Should we plant wildflowers?
vsummers at polaris.cv.nrao.edu
Mon Jun 1 08:31:01 EST 1992
In article <1992May31.170704.4908 at iscsvax.uni.edu> klier at iscsvax.uni.edu writes:
From: klier at iscsvax.uni.edu
Date: 31 May 92 17:07:04 -0500
Organization: University of Northern Iowa
Let me put on my devil's advocate hat, and suggest that wildflower
planting is not an unmitigated good.
Consider a program in my own state, which advocates using native
prairie vegetation in roadside ditches to cut maintainance costs
associated with mowing, herbicide spraying, etc., and at the same
time gives more wildlife habitat. It also makes for much prettier
and more diverse ditches in a state that has lost about 95% of its
native plant acreage.
From what we have seen so far, it does indeed cut roadside
mowing & herbicide costs, and increases wildlife production (esp.
pheasants, an introduced species popular with hunters).
In connection with this program, and _just_ getting off the ground,
there is a "local genotype conservation program", aimed at increasing
seed from small local prairie populations for use in the roadsides at
some future date. It is very rare that a roadside that was in
introduced species has been reseeded using seed from local remnant
prairies: the remnants are quite small, hand-gathered seed is very
expensive, and prairie plants do not produce much viable seed.
Most of the roadsides that have been reseeded into native species
have been seeded with a variety of species grown at seed farms in
Nebraska and South Dakota (much drier than Iowa), and usually that
have been selected for high forage production (for instance,
'Blackwell' switchgrass). When 'Blackwell' is grown with wild-type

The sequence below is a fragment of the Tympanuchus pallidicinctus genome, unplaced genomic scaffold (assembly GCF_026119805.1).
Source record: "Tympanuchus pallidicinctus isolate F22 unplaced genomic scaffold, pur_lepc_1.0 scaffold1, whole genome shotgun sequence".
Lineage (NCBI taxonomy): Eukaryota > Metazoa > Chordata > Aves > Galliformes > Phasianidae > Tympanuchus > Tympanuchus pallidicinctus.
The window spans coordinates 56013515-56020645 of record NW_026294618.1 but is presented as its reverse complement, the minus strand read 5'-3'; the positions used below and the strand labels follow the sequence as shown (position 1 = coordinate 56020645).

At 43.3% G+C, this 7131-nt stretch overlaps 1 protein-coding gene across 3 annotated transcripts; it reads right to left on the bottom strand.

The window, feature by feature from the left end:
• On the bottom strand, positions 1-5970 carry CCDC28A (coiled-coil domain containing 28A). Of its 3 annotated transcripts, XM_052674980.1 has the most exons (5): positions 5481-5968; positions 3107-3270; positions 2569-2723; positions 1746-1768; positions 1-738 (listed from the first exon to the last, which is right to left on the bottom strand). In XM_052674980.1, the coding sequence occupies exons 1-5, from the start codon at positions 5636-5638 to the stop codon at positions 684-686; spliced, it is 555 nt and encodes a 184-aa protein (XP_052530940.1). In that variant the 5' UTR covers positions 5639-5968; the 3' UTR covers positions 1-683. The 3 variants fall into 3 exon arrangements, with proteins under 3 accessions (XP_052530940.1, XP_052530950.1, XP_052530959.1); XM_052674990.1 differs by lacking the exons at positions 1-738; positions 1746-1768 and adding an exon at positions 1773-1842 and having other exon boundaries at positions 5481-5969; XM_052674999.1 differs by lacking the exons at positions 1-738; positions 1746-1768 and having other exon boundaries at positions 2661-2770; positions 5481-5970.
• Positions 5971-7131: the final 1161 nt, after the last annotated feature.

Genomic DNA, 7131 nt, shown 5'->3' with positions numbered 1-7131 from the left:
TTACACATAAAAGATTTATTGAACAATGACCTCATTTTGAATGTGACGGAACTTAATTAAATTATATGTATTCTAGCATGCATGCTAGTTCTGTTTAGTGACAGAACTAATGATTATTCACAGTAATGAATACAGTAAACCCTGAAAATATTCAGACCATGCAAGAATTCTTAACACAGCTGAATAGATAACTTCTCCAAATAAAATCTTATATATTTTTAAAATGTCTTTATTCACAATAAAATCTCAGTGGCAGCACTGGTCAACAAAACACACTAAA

switchgrasses, the wild-types are generally outcompeted.
Most of the prairie remnants in this state are quite small -- under
10 acres -- and are usually old cemeteries, railroad rights-of-way,
"unimproved" pastures and ditches. I would not be surprised in a
few years time to find the "tamed" prairie plants from roadside
reseeding projects taking over some of the prairie remnants, particularly
those that are subjected to frequent mowings or overgrazing.
Since I'm working with gene flow in prairie populations, I'm also
concerned that extensive replantings of "tamed" natives or genotypes
from another area of the country could potentially swamp out local
genotypes in remnants. It could certainly make some of the
studies I've been doing in the last few years nearly impossible to
do with certainty in the future.
So, much as I love the native species, I wonder if planting human-
selected types will improve the long-term survival of native plant
populations. We might be better off using foreign cultivars that
don't hybridize with native species for decorative purposes, and
increases of local genotypes for such purposes as the roadside
Devil's advocate hat now off. Disputes welcomed.
Kay Klier Biology Dept University of Northern Iowa
Kay: This is an opportunity to emphasize a good point you have brought
out, that so many people seem to think is no big deal.
There are what many people call varieties of the same plant, having
similar popular names, which are not equivalent. To plant one as
being the same thing as the other is just short of criminal. The
American wistaria is not nearly so aggressive as the Japanese or
Chinese counterparts. The oriental variety puts the american variety
of bittersweet at decided disadvantage, also. People don't stop and
consider that little moves on their part can cause serious consequences.
How many matches does it really take to start a forest fire?
There is absolutely nothing wrong if people RIGHTLY plant native plants.
But what is a native plant? Do most know? They often have the thinking
of persons in the construction industry. They bulldoze all the 100
year old native trees, build a house, and maybe plant some foreign
variety four feet tall.
vsummers at polaris.cv.nrao.edu
More information about the Plantbio